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Russia-linked hackers' phishing campaign against Ukraine is disrupted

JUANA SUMMERS, HOST:

Cybersecurity experts have uncovered a new Russian-linked hacking campaign targeting vulnerable Ukrainians in debt. NPR cybersecurity correspondent Jenna McLaughlin has the story.

JENNA MCLAUGHLIN, BYLINE: In mid-April, a group of hackers was drawing up a plan. But a team of experts was watching their every move.

MATTHEW PRINCE: And so on April 18, the Cloudforce One team detected a Russian threat actor.

MCLAUGHLIN: This is Matthew Prince, CEO of Cloudflare, an IT company that protects and monitors networks around the world. When hackers with ties to Russia decided to use one of Cloudflare's own tools to write and run code, the company noticed. It started spying back.

PRINCE: And they were preparing to launch a campaign against Ukrainian citizens - targeting them, taking advantage of some news that was going on on the ground in Ukraine.

MCLAUGHLIN: Earlier in January, the Ukrainian government rescinded a wartime emergency provision. That provision prevented Ukrainians in debt from being evicted or having their heat or water turned off. It was the perfect time for the hackers to seize on people's fears.

PRINCE: They're watching the news. They're looking for anything which is topical that people might be worried about.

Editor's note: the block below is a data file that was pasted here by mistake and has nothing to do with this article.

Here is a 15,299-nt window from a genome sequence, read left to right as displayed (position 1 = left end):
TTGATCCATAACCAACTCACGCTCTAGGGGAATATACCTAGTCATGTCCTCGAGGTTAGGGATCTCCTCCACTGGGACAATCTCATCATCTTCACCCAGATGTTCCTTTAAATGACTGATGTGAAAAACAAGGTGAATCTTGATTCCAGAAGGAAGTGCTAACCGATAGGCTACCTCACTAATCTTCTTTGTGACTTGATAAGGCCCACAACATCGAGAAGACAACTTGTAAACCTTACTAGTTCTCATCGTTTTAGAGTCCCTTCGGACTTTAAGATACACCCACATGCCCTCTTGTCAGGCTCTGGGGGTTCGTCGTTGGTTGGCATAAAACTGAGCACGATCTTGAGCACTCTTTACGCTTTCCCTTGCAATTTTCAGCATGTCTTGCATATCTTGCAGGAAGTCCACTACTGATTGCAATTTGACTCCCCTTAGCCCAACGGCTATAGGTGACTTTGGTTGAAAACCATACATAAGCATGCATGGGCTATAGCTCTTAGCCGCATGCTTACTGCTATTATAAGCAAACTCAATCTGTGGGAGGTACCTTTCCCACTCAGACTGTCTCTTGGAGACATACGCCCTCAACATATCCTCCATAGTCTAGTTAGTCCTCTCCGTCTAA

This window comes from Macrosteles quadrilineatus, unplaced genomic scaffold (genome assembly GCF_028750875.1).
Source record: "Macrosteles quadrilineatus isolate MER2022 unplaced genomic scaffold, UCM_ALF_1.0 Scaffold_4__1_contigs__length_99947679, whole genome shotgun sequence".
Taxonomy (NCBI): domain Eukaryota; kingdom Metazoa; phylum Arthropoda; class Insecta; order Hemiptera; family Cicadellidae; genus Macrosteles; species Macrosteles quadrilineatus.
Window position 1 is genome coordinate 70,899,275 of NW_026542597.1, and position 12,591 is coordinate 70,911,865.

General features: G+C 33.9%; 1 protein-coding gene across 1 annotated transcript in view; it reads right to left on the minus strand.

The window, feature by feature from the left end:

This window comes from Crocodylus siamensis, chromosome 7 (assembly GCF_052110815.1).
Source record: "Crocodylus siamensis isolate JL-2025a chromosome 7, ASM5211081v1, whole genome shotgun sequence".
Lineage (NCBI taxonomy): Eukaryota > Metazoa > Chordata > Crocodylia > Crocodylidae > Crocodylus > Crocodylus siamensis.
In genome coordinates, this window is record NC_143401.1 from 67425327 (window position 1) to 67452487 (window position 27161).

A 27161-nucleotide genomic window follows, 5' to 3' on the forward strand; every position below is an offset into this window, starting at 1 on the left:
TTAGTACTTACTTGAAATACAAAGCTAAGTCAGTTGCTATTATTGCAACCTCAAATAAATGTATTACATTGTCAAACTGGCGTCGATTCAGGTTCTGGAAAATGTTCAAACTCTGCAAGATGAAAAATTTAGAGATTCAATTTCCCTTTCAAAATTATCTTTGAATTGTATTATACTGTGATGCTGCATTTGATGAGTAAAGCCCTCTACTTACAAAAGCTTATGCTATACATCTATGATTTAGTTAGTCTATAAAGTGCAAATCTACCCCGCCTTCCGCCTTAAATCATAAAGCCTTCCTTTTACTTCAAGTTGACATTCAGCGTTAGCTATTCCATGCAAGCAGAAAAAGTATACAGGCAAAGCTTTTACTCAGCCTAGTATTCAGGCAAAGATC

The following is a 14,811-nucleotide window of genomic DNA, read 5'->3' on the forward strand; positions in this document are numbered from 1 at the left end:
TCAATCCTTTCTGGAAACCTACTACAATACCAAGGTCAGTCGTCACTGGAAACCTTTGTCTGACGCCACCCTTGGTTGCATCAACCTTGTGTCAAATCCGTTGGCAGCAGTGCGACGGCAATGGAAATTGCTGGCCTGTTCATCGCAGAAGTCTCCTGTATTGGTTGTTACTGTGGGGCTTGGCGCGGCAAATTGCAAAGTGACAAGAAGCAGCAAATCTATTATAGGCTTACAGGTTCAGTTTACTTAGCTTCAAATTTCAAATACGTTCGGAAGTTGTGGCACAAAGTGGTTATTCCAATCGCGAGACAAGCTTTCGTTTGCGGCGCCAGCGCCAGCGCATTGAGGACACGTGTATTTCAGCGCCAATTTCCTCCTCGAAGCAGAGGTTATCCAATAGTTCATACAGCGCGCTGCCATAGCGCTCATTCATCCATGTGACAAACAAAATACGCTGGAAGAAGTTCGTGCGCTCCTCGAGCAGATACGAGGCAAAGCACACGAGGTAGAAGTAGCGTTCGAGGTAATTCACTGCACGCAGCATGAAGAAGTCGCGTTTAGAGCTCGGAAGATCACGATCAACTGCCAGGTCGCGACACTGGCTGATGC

MCLAUGHLIN: The hackers sent text messages and emails to practically everyone in Ukraine, Prince says, urging them to take action to save their homes. The hackers attached official-looking documents and linked to a web portal that mimicked a well-known Ukrainian digital platform used to pay bills. Instead...

PRINCE: If somebody clicked on one of these malicious messages, then it would infect their computer and give the FlyingYeti Russian group the ability to basically take over anything that is happening on that computer or impersonate anyone that was logging on that computer.

MCLAUGHLIN: Once they have access, they gain a foothold, Prince says, to cause more damage, to foment more chaos. The good news is Cloudflare, with some help from friends across the industry, was able to stop the hackers from launching the malware. They basically did it at least in part by trolling them. Did you catch the name Prince used to label the group? FlyingYeti. The company wants to make fun of them.

PRINCE: And we go so far as even, again, giving them silly names that we hope they will find embarrassing, like FlyingYeti.

MCLAUGHLIN: The Cloudflare team also messed with the hacker's code, slowed them down.

PRINCE: Because if we shut them down, they would just move on to someone else, whereas if we could disrupt their activity, then every minute that they spent wasting time trying to debug what was going on was a minute that they weren't causing harm inside of Ukraine.

MCLAUGHLIN: They stopped the hackers this round, but it's clear, Prince says, Russia isn't backing down. Ukraine and its allies need to stay on guard. Jenna McLaughlin, NPR News. Transcript provided by NPR, Copyright NPR.

NPR transcripts are created on a rush deadline by an NPR contractor. This text may not be in its final form and may be updated or revised in the future. Accuracy and availability may vary. The authoritative record of NPR’s programming is the audio record.

Jenna McLaughlin
Jenna McLaughlin is NPR's cybersecurity correspondent, focusing on the intersection of national security and technology.